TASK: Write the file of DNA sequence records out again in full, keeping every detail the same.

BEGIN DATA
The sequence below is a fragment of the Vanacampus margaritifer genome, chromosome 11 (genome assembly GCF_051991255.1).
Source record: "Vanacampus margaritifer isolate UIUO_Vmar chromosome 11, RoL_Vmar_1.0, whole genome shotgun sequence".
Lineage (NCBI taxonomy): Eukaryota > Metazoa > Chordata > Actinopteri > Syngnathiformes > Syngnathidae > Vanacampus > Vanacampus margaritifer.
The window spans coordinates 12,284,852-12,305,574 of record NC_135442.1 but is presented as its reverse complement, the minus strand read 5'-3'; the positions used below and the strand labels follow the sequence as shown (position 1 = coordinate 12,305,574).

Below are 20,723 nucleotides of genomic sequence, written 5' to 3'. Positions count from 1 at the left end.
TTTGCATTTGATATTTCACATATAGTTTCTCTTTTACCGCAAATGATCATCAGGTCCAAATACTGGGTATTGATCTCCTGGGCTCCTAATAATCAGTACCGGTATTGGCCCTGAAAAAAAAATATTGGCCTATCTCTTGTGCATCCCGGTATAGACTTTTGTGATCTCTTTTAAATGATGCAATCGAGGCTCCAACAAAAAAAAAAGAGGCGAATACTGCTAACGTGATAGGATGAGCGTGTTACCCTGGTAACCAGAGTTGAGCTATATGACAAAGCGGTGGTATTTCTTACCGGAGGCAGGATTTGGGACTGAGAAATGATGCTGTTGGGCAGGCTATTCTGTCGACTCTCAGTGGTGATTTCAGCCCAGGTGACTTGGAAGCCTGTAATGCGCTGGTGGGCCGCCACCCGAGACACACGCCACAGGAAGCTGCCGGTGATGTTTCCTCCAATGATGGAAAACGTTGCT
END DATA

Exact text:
The sequence below is a fragment of the Vanacampus margaritifer genome, chromosome 11 (genome assembly GCF_051991255.1).
Source record: "Vanacampus margaritifer isolate UIUO_Vmar chromosome 11, RoL_Vmar_1.0, whole genome shotgun sequence".
Lineage (NCBI taxonomy): Eukaryota > Metazoa > Chordata > Actinopteri > Syngnathiformes > Syngnathidae > Vanacampus > Vanacampus margaritifer.
The window spans coordinates 12,284,852-12,305,574 of record NC_135442.1 but is presented as its reverse complement, the minus strand read 5'-3'; the positions used below and the strand labels follow the sequence as shown (position 1 = coordinate 12,305,574).

Below are 20,723 nucleotides of genomic sequence, written 5' to 3'. Positions count from 1 at the left end.
TTTGCATTTGATATTTCACATATAGTTTCTCTTTTACCGCAAATGATCATCAGGTCCAAATACTGGGTATTGATCTCCTGGGCTCCTAATAATCAGTACCGGTATTGGCCCTGAAAAAAAAATATTGGCCTATCTCTTGTGCATCCCGGTATAGACTTTTGTGATCTCTTTTAAATGATGCAATCGAGGCTCCAACAAAAAAAAAAGAGGCGAATACTGCTAACGTGATAGGATGAGCGTGTTACCCTGGTAACCAGAGTTGAGCTATATGACAAAGCGGTGGTATTTCTTACCGGAGGCAGGATTTGGGACTGAGAAATGATGCTGTTGGGCAGGCTATTCTGTCGACTCTCAGTGGTGATTTCAGCCCAGGTGACTTGGAAGCCTGTAATGCGCTGGTGGGCCGCCACCCGAGACACACGCCACAGGAAGCTGCCGGTGATGTTTCCTCCAATGATGGAAAACGTTGCT